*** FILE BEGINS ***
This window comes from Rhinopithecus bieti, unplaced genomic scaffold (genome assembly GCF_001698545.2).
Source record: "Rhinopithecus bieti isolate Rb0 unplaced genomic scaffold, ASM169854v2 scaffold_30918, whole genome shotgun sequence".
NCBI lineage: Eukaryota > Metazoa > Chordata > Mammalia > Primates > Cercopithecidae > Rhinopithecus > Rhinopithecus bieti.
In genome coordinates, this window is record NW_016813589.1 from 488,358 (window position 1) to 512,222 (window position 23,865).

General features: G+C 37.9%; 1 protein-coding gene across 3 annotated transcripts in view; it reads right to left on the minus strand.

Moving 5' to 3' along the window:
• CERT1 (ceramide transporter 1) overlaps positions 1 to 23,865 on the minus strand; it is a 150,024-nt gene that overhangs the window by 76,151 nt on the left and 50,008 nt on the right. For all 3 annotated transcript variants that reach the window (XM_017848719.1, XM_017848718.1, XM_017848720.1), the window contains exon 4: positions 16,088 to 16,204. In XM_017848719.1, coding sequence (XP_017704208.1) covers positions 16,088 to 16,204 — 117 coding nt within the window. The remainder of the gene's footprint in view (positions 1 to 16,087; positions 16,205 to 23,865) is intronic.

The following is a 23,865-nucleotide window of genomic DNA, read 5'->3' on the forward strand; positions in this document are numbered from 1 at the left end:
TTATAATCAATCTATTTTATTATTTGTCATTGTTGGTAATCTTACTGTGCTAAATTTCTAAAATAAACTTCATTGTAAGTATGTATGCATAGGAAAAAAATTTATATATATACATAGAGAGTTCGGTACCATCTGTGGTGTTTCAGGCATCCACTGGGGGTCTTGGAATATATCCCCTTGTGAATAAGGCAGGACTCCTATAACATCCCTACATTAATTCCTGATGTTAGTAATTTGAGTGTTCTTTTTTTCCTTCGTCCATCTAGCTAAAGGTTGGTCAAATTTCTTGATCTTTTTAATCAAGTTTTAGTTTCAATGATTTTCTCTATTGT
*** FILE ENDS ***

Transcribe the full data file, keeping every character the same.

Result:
This window comes from Rhinopithecus bieti, unplaced genomic scaffold (genome assembly GCF_001698545.2).
Source record: "Rhinopithecus bieti isolate Rb0 unplaced genomic scaffold, ASM169854v2 scaffold_30918, whole genome shotgun sequence".
NCBI lineage: Eukaryota > Metazoa > Chordata > Mammalia > Primates > Cercopithecidae > Rhinopithecus > Rhinopithecus bieti.
In genome coordinates, this window is record NW_016813589.1 from 488,358 (window position 1) to 512,222 (window position 23,865).

General features: G+C 37.9%; 1 protein-coding gene across 3 annotated transcripts in view; it reads right to left on the minus strand.

Moving 5' to 3' along the window:
• CERT1 (ceramide transporter 1) overlaps positions 1 to 23,865 on the minus strand; it is a 150,024-nt gene that overhangs the window by 76,151 nt on the left and 50,008 nt on the right. For all 3 annotated transcript variants that reach the window (XM_017848719.1, XM_017848718.1, XM_017848720.1), the window contains exon 4: positions 16,088 to 16,204. In XM_017848719.1, coding sequence (XP_017704208.1) covers positions 16,088 to 16,204 — 117 coding nt within the window. The remainder of the gene's footprint in view (positions 1 to 16,087; positions 16,205 to 23,865) is intronic.

The following is a 23,865-nucleotide window of genomic DNA, read 5'->3' on the forward strand; positions in this document are numbered from 1 at the left end:
TTATAATCAATCTATTTTATTATTTGTCATTGTTGGTAATCTTACTGTGCTAAATTTCTAAAATAAACTTCATTGTAAGTATGTATGCATAGGAAAAAAATTTATATATATACATAGAGAGTTCGGTACCATCTGTGGTGTTTCAGGCATCCACTGGGGGTCTTGGAATATATCCCCTTGTGAATAAGGCAGGACTCCTATAACATCCCTACATTAATTCCTGATGTTAGTAATTTGAGTGTTCTTTTTTTCCTTCGTCCATCTAGCTAAAGGTTGGTCAAATTTCTTGATCTTTTTAATCAAGTTTTAGTTTCAATGATTTTCTCTATTGT